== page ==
Here's a brief overview of how copper plates are used in the printing process.
The design to be printed is transferred onto a copper plate. This can be done through various methods, including direct engraving or by using light-sensitive coatings that are exposed to the design and then etched.
The exposed areas of the copper plate are chemically etched away, leaving the design in relief (raised) on the plate. The depth of the etching determines the amount of ink the plate can hold.
The plate is inked, and the ink adheres to the raised areas of the plate where the design is located.
The inked copper plate is pressed onto the printing surface, typically a substrate like paper or, in the case of packaging, various types of flexible materials. The pressure transfers the ink from the plate to the substrate, creating the printed image.
The printed material needs time to dry or cure, depending on the type of ink used.
Copper plates have been historically used in letterpress printing, a method where the raised surface of the plate directly contacts the printing surface. However, as technology has advanced, other plate materials like polymers have become more common due to their cost-effectiveness and ease of use.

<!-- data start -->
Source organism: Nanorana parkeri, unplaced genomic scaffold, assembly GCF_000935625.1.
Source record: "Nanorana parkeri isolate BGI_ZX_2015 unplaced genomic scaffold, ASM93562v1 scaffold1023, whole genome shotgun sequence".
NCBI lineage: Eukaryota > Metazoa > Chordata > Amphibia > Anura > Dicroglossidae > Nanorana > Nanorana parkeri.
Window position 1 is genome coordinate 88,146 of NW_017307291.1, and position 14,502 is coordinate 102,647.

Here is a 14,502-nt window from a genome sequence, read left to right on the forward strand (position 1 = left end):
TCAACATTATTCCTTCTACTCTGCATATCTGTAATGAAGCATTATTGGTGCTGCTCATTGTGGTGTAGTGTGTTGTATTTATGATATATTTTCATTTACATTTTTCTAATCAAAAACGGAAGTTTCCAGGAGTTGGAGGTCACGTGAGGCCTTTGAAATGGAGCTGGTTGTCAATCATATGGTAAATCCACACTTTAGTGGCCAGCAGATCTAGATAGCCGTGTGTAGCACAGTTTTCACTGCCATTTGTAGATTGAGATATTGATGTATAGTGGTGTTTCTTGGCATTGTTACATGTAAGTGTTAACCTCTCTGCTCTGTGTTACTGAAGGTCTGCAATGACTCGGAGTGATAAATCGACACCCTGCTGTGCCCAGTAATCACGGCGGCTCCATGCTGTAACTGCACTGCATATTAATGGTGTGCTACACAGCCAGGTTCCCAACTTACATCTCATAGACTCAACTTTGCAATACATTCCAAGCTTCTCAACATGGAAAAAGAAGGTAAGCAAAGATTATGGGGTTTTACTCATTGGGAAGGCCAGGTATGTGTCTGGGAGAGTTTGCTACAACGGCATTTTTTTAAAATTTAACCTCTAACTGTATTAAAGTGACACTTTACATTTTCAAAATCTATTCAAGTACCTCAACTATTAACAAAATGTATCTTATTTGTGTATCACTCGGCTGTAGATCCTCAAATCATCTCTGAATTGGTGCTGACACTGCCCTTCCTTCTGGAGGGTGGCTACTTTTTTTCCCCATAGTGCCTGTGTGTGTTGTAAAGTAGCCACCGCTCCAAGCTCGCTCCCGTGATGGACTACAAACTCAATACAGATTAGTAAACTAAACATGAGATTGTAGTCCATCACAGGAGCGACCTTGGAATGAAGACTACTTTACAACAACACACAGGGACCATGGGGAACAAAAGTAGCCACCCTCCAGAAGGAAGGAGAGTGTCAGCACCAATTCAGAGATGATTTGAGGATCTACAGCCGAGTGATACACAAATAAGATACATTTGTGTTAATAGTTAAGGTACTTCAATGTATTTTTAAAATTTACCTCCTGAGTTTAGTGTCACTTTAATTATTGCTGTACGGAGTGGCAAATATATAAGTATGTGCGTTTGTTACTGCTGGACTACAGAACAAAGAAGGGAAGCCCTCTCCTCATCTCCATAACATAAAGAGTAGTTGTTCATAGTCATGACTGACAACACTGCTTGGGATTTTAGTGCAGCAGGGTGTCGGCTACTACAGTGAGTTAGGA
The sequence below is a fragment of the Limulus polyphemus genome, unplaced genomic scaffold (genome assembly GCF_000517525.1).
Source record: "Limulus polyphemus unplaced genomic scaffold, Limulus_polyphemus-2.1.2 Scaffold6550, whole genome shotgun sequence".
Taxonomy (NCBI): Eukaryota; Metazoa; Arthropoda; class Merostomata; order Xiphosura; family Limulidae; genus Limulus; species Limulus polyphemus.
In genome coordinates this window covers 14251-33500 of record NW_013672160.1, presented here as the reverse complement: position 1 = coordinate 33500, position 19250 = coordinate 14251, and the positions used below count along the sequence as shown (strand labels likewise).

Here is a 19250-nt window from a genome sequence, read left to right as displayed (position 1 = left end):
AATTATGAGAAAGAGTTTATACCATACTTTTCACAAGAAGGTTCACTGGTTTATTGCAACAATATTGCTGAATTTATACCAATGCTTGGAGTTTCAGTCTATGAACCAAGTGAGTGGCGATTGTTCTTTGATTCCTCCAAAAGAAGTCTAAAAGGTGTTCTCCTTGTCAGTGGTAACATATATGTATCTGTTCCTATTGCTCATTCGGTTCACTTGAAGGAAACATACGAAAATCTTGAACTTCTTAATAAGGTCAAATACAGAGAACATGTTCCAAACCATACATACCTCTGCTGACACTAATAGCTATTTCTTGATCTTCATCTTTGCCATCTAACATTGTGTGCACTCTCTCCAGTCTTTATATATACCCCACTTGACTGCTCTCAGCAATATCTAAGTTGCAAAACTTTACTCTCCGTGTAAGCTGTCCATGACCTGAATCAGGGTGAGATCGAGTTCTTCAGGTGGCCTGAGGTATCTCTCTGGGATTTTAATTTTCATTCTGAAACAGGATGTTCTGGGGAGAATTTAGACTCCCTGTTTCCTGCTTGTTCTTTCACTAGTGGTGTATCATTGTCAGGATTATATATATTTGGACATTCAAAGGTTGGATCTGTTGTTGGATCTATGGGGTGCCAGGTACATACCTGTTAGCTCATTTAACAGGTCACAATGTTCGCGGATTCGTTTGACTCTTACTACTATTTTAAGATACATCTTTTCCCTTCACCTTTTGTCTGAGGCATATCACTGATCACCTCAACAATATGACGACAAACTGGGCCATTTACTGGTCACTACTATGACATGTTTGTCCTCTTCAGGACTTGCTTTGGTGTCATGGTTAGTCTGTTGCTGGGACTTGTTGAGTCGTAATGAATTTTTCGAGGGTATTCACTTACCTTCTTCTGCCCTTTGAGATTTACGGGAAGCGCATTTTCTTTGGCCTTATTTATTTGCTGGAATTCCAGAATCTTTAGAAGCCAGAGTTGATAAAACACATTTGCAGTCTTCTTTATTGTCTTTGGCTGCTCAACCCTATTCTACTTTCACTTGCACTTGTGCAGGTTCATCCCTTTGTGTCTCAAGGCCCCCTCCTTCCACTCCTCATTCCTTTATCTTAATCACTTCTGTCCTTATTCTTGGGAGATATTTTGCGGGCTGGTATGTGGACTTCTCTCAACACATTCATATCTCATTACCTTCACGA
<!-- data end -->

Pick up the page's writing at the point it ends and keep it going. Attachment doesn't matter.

In the context of packaging bag printing, flexography and rotogravure are more common methods today. These methods often use polymer plates or cylinders rather than copper plates. Flexography, for example, utilizes flexible photopolymer plates mounted on printing cylinders. Rotogravure involves engraved cylinders (which can be made from copper or other materials) and is often used for high-volume printing on flexible materials like plastic films.
It's worth noting that while copper plates may be less common in modern packaging printing, the term may still be used colloquially to refer to the printing plates used in traditional methods or to emphasize the historical craftsmanship associated with certain types of printing.